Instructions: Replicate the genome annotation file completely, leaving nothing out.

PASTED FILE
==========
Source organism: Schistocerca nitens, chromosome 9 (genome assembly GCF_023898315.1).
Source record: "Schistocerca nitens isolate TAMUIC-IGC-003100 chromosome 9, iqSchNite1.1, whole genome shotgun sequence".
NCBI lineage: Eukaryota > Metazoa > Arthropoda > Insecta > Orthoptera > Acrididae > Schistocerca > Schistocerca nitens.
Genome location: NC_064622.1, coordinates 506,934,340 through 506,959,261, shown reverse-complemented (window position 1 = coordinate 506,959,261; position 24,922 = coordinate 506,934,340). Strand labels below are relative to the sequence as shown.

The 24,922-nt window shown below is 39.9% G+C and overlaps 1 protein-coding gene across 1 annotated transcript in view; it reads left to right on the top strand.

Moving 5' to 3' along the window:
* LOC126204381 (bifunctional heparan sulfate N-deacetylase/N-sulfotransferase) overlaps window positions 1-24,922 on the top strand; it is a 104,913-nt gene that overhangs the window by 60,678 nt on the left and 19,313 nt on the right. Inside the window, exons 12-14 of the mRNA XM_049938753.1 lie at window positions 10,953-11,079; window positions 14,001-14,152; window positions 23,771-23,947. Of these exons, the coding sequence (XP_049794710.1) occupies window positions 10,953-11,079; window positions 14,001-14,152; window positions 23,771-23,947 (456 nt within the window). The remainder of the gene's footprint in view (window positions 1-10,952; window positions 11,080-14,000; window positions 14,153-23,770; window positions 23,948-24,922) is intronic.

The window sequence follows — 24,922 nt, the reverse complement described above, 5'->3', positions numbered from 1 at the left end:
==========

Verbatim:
Source organism: Schistocerca nitens, chromosome 9 (genome assembly GCF_023898315.1).
Source record: "Schistocerca nitens isolate TAMUIC-IGC-003100 chromosome 9, iqSchNite1.1, whole genome shotgun sequence".
NCBI lineage: Eukaryota > Metazoa > Arthropoda > Insecta > Orthoptera > Acrididae > Schistocerca > Schistocerca nitens.
Genome location: NC_064622.1, coordinates 506,934,340 through 506,959,261, shown reverse-complemented (window position 1 = coordinate 506,959,261; position 24,922 = coordinate 506,934,340). Strand labels below are relative to the sequence as shown.

The 24,922-nt window shown below is 39.9% G+C and overlaps 1 protein-coding gene across 1 annotated transcript in view; it reads left to right on the top strand.

Moving 5' to 3' along the window:
* LOC126204381 (bifunctional heparan sulfate N-deacetylase/N-sulfotransferase) overlaps window positions 1-24,922 on the top strand; it is a 104,913-nt gene that overhangs the window by 60,678 nt on the left and 19,313 nt on the right. Inside the window, exons 12-14 of the mRNA XM_049938753.1 lie at window positions 10,953-11,079; window positions 14,001-14,152; window positions 23,771-23,947. Of these exons, the coding sequence (XP_049794710.1) occupies window positions 10,953-11,079; window positions 14,001-14,152; window positions 23,771-23,947 (456 nt within the window). The remainder of the gene's footprint in view (window positions 1-10,952; window positions 11,080-14,000; window positions 14,153-23,770; window positions 23,948-24,922) is intronic.

The window sequence follows — 24,922 nt, the reverse complement described above, 5'->3', positions numbered from 1 at the left end: